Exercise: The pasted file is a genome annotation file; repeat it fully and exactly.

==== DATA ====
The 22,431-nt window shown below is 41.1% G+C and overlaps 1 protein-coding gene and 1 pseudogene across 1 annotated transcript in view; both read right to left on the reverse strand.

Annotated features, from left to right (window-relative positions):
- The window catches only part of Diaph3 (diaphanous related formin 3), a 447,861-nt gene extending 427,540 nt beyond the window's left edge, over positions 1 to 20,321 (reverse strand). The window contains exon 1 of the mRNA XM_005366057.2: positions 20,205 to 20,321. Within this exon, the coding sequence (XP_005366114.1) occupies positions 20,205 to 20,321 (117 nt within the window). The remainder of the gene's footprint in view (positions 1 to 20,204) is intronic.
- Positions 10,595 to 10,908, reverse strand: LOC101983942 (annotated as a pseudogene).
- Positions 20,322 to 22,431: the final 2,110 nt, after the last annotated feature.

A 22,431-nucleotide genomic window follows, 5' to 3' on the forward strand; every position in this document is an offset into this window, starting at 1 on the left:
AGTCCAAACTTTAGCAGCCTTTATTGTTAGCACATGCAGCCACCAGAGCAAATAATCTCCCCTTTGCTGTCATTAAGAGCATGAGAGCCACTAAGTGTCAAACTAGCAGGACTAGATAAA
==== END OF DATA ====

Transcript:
The 22,431-nt window shown below is 41.1% G+C and overlaps 1 protein-coding gene and 1 pseudogene across 1 annotated transcript in view; both read right to left on the reverse strand.

Annotated features, from left to right (window-relative positions):
- The window catches only part of Diaph3 (diaphanous related formin 3), a 447,861-nt gene extending 427,540 nt beyond the window's left edge, over positions 1 to 20,321 (reverse strand). The window contains exon 1 of the mRNA XM_005366057.2: positions 20,205 to 20,321. Within this exon, the coding sequence (XP_005366114.1) occupies positions 20,205 to 20,321 (117 nt within the window). The remainder of the gene's footprint in view (positions 1 to 20,204) is intronic.
- Positions 10,595 to 10,908, reverse strand: LOC101983942 (annotated as a pseudogene).
- Positions 20,322 to 22,431: the final 2,110 nt, after the last annotated feature.

A 22,431-nucleotide genomic window follows, 5' to 3' on the forward strand; every position in this document is an offset into this window, starting at 1 on the left:
AGTCCAAACTTTAGCAGCCTTTATTGTTAGCACATGCAGCCACCAGAGCAAATAATCTCCCCTTTGCTGTCATTAAGAGCATGAGAGCCACTAAGTGTCAAACTAGCAGGACTAGATAAA